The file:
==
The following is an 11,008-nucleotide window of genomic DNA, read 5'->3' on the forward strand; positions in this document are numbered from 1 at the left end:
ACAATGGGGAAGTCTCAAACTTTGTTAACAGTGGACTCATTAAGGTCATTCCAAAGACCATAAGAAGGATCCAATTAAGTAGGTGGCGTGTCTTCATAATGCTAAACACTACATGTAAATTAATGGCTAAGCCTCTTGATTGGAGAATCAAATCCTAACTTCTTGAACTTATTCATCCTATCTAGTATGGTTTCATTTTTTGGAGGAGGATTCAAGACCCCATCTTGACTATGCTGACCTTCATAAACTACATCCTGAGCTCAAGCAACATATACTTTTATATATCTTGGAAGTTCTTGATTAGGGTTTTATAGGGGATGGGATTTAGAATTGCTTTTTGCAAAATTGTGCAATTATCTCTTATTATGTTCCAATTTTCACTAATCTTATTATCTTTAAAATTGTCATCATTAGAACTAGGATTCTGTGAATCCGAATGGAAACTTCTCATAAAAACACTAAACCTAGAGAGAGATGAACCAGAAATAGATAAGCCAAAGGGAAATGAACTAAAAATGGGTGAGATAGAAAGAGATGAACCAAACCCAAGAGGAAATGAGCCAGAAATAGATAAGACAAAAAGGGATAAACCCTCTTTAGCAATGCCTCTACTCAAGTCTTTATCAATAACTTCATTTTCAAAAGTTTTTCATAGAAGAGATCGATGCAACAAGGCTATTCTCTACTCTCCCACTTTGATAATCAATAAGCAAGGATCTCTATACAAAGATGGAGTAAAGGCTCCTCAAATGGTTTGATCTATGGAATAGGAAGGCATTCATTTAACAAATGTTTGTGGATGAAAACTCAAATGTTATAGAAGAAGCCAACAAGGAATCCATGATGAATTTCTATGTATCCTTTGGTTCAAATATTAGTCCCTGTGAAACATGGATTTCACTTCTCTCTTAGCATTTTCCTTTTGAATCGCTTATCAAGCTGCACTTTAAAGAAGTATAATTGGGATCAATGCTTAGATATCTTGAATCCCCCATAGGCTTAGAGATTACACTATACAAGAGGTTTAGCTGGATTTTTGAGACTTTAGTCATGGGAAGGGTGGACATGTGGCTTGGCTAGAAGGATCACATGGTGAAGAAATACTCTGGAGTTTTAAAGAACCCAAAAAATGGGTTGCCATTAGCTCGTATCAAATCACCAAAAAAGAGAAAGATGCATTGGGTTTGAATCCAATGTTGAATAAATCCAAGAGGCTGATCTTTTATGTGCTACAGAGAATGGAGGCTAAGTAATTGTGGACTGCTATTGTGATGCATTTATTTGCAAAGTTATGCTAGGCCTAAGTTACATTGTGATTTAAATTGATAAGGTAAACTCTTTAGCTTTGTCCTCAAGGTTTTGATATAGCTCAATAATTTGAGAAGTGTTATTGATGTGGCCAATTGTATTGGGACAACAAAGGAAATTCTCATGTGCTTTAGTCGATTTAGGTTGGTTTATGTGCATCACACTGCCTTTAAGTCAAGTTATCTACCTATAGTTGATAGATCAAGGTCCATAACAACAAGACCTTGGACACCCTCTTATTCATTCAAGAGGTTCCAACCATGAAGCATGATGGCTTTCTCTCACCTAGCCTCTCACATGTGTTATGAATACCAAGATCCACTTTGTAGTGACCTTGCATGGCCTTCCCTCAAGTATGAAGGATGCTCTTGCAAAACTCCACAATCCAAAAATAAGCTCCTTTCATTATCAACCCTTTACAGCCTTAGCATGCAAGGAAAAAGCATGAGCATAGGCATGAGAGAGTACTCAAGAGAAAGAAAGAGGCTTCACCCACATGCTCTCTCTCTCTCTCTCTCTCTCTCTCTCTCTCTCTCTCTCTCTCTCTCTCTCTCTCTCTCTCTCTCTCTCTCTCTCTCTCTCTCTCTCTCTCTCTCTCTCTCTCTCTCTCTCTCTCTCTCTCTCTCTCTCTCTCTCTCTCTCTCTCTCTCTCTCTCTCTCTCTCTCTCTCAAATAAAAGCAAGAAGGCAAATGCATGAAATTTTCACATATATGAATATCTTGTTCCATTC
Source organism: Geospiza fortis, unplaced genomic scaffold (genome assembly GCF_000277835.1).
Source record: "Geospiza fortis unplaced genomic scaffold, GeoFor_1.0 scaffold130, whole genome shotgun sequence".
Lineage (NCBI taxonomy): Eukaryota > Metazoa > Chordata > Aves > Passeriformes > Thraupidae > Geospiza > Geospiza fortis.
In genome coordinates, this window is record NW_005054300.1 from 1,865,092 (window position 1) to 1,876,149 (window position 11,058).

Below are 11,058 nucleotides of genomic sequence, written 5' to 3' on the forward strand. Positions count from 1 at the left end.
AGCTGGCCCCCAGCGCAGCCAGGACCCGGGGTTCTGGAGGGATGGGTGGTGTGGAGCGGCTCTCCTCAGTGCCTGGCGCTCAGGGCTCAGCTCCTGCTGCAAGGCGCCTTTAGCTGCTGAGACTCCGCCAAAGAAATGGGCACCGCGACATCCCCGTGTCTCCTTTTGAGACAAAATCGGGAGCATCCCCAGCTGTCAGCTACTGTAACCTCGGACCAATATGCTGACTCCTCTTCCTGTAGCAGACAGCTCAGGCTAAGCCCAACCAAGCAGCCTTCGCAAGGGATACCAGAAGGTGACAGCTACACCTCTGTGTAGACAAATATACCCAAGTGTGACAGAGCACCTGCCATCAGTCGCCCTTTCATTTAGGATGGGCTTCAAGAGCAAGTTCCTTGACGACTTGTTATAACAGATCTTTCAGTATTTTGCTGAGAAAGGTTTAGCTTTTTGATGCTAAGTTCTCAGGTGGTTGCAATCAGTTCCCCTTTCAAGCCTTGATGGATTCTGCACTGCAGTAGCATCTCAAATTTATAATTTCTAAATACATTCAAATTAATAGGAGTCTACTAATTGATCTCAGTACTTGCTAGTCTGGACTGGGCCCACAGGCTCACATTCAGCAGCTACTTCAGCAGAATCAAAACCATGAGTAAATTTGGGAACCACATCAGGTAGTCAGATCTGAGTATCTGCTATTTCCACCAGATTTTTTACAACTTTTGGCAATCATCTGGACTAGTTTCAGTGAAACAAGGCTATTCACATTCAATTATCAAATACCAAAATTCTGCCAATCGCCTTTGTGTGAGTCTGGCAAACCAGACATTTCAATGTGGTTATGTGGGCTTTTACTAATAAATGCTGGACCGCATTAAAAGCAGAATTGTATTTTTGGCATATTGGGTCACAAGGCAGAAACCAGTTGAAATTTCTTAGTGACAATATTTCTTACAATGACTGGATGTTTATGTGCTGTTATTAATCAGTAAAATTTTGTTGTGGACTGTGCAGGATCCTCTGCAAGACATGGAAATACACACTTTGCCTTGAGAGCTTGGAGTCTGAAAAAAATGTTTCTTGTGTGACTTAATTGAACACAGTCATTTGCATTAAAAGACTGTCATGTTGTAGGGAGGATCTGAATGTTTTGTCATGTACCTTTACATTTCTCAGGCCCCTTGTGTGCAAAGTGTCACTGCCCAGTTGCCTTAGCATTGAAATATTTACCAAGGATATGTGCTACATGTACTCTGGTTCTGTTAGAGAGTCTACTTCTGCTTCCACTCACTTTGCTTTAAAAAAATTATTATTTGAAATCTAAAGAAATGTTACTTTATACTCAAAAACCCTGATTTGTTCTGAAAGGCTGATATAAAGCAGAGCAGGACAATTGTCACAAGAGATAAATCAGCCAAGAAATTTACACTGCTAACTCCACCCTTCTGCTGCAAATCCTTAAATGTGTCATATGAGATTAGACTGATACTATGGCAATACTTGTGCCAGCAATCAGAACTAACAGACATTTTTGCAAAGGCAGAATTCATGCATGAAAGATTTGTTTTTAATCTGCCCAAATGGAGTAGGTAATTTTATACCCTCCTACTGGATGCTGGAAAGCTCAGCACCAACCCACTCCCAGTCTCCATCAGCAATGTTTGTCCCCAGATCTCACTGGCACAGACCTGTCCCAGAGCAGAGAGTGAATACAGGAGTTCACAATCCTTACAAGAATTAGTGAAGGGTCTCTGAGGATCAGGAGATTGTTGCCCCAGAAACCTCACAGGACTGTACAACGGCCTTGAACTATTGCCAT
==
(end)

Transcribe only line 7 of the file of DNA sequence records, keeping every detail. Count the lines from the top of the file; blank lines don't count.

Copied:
Below are 11,058 nucleotides of genomic sequence, written 5' to 3' on the forward strand. Positions count from 1 at the left end.